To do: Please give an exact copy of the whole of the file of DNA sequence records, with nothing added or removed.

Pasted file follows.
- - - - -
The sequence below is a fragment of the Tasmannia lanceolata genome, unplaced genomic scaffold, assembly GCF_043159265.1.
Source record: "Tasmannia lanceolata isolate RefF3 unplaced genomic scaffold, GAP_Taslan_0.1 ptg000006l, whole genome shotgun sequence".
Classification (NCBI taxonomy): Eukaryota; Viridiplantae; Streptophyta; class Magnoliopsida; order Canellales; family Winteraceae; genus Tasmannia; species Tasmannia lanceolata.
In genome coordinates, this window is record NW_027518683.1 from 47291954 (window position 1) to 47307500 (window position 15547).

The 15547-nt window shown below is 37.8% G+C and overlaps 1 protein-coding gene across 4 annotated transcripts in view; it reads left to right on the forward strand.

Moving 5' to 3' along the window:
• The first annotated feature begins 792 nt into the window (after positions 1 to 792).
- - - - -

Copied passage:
The sequence below is a fragment of the Tasmannia lanceolata genome, unplaced genomic scaffold, assembly GCF_043159265.1.
Source record: "Tasmannia lanceolata isolate RefF3 unplaced genomic scaffold, GAP_Taslan_0.1 ptg000006l, whole genome shotgun sequence".
Classification (NCBI taxonomy): Eukaryota; Viridiplantae; Streptophyta; class Magnoliopsida; order Canellales; family Winteraceae; genus Tasmannia; species Tasmannia lanceolata.
In genome coordinates, this window is record NW_027518683.1 from 47291954 (window position 1) to 47307500 (window position 15547).

The 15547-nt window shown below is 37.8% G+C and overlaps 1 protein-coding gene across 4 annotated transcripts in view; it reads left to right on the forward strand.

Moving 5' to 3' along the window:
• The first annotated feature begins 792 nt into the window (after positions 1 to 792).